Gary Coker

Throughout the elementary schools of America students are reenacting the first Thanksgiving between the new settlers (Pilgrims) to America and the American Indian.  Each year this reenactment occurs and after the holiday we return to the regular curriculum. While the historical activity is open for discussion, the behavior of thanksgiving is in need of rehabilitation.

We all understand and appreciate the importance of gratitude.  In fact, this concept begins very early in life.  We teach our children to express gratitude when they receive something, they cherish, for example, candy or other ‘goodies’. “Now what do you say?” And the child learns to say “Thank you.”

In the book, “A Window on the Mountain,” Winston Pierce tells of his high school class reunion.  A group of the old classmates were reminiscing about things and persons they were grateful for.  One classmate mentioned that he was particularly thankful for Mrs. Wendt, for she more than anyone had introduced Tennyson and the beauty of poetry.  Acting on a suggestion, the man wrote a letter of appreciation to Mrs. Wendt and addressed it to the high school.  The note was forwarded and eventually found the old teacher.  About a month later the man received a response.  It was written in a feeble long hand and read as follows: “My dear Willie, I can’t tell you how much your letter meant to me.  I am now in my nineties, living alone in a small room cooking my own meals, lonely, and like the last leaf of fall lingering behind.  You will be interested to know that I taught school for forty years and yours is the first letter of appreciation I ever received.  It came on a blue, cold morning and it cheered me as nothing has for years.  Willie, you have made my day.”

Greg Anderson, in ‘Living Life on Purpose’, tells a story about a man whose wife had left him.  He was lonely, depressed and found no joy in living.  Each day he stopped at the same little diner for breakfast.  On this day, although there were several people in the diner, no one was speaking to anyone else.

In one of the small booths along the window was a young mother with a little girl. They had just been served their food when the little girl broke the sad silence by almost shouting,  “Momma, why don’t we say our prayers here?”  The waitress who had just served their breakfast turned around and said, “Ok, sure honey, we can pray here.  will you say the prayer for us?”  And she turned and looked at the rest of the people in the restaurant and said, “bow your heads.”  Surprisingly, one by one, the heads went down.  The little girl then bowed her head, folded her hands, and said, “God is great, God is good, and we thank Him for our food. Amen.”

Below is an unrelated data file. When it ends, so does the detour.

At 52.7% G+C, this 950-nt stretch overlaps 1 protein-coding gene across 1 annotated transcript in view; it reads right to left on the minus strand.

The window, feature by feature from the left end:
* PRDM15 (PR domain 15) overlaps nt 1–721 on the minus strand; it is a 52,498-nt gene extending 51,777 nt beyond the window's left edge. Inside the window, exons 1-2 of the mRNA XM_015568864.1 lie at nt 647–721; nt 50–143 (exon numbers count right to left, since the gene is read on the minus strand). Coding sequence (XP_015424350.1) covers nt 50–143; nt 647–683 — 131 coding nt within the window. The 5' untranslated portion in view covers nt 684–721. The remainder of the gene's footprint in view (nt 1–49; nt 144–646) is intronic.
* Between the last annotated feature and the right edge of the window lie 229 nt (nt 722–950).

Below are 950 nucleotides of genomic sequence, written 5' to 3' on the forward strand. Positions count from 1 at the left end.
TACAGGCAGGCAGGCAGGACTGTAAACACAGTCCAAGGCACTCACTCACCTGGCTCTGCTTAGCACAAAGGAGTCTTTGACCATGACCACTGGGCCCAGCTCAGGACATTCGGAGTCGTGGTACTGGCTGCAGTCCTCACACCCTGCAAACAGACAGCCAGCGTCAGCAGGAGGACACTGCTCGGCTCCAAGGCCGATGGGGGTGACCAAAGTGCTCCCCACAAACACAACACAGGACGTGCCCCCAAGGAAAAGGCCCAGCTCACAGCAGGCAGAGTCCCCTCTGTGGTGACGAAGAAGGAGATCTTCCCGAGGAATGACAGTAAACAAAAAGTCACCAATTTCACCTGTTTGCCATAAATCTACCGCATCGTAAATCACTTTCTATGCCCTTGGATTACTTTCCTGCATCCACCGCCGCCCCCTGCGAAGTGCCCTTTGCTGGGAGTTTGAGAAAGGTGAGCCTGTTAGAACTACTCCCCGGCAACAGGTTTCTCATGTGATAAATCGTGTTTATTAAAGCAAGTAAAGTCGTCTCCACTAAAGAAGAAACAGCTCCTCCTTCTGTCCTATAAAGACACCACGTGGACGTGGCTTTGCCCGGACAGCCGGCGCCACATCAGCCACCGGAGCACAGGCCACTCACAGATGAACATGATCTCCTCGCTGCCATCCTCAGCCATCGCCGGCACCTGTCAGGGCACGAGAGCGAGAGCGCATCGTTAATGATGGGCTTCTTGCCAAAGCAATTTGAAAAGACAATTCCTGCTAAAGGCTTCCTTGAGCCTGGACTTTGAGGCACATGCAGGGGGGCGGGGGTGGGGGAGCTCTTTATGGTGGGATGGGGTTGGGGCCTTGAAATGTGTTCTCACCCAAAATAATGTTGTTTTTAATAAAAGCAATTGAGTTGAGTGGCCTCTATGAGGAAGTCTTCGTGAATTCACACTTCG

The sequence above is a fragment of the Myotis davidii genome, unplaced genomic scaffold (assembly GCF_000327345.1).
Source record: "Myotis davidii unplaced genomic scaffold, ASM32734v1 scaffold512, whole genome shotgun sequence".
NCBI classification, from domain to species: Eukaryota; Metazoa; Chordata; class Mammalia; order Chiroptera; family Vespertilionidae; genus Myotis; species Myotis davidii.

That prayer changed the entire atmosphere.  People began to talk with one another.  The waitress said, “we should do that every morning.”

Thanksgiving is more than a holiday.  It is a way of life. Even in the midst of our problems there is always something for which to be thankful.   The year 2020 has been a year of many ups and downs.  I cannot deny the reality of the problems that exist.  Just remember the change that occurred in the restaurant when the little girl said the prayer.   It is the will of God to give thanks. A cheerful heart is medicine for the soul.


Retired in 2008 after 40+ years in education/psychology as researcher, teacher, administrator and college professor.
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